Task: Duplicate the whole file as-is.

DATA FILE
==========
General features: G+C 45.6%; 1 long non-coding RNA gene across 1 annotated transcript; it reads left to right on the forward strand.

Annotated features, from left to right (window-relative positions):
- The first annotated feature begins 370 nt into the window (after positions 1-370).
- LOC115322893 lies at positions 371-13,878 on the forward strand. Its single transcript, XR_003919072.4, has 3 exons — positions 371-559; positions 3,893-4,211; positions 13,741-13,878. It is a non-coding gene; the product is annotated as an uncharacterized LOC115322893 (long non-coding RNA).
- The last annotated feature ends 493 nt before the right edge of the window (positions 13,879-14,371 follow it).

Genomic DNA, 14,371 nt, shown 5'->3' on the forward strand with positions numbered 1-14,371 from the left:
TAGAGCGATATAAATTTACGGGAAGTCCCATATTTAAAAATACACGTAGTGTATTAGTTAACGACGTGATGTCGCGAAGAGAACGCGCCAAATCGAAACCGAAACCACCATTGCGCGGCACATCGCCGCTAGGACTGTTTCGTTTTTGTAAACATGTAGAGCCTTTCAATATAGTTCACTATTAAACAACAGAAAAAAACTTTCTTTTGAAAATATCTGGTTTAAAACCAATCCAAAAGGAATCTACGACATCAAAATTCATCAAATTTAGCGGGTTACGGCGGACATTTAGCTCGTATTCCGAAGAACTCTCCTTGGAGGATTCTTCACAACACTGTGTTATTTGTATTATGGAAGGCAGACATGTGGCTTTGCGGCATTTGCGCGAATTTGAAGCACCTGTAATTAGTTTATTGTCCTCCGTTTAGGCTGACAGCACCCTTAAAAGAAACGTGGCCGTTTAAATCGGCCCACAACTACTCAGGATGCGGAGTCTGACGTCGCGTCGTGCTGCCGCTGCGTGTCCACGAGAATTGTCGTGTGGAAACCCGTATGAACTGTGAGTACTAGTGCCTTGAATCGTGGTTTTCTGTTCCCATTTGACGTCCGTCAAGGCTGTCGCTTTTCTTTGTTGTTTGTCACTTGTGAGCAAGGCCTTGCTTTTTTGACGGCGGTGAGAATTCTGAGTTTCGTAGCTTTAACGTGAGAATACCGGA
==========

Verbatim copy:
General features: G+C 45.6%; 1 long non-coding RNA gene across 1 annotated transcript; it reads left to right on the forward strand.

Annotated features, from left to right (window-relative positions):
- The first annotated feature begins 370 nt into the window (after positions 1-370).
- LOC115322893 lies at positions 371-13,878 on the forward strand. Its single transcript, XR_003919072.4, has 3 exons — positions 371-559; positions 3,893-4,211; positions 13,741-13,878. It is a non-coding gene; the product is annotated as an uncharacterized LOC115322893 (long non-coding RNA).
- The last annotated feature ends 493 nt before the right edge of the window (positions 13,879-14,371 follow it).

Genomic DNA, 14,371 nt, shown 5'->3' on the forward strand with positions numbered 1-14,371 from the left:
TAGAGCGATATAAATTTACGGGAAGTCCCATATTTAAAAATACACGTAGTGTATTAGTTAACGACGTGATGTCGCGAAGAGAACGCGCCAAATCGAAACCGAAACCACCATTGCGCGGCACATCGCCGCTAGGACTGTTTCGTTTTTGTAAACATGTAGAGCCTTTCAATATAGTTCACTATTAAACAACAGAAAAAAACTTTCTTTTGAAAATATCTGGTTTAAAACCAATCCAAAAGGAATCTACGACATCAAAATTCATCAAATTTAGCGGGTTACGGCGGACATTTAGCTCGTATTCCGAAGAACTCTCCTTGGAGGATTCTTCACAACACTGTGTTATTTGTATTATGGAAGGCAGACATGTGGCTTTGCGGCATTTGCGCGAATTTGAAGCACCTGTAATTAGTTTATTGTCCTCCGTTTAGGCTGACAGCACCCTTAAAAGAAACGTGGCCGTTTAAATCGGCCCACAACTACTCAGGATGCGGAGTCTGACGTCGCGTCGTGCTGCCGCTGCGTGTCCACGAGAATTGTCGTGTGGAAACCCGTATGAACTGTGAGTACTAGTGCCTTGAATCGTGGTTTTCTGTTCCCATTTGACGTCCGTCAAGGCTGTCGCTTTTCTTTGTTGTTTGTCACTTGTGAGCAAGGCCTTGCTTTTTTGACGGCGGTGAGAATTCTGAGTTTCGTAGCTTTAACGTGAGAATACCGGA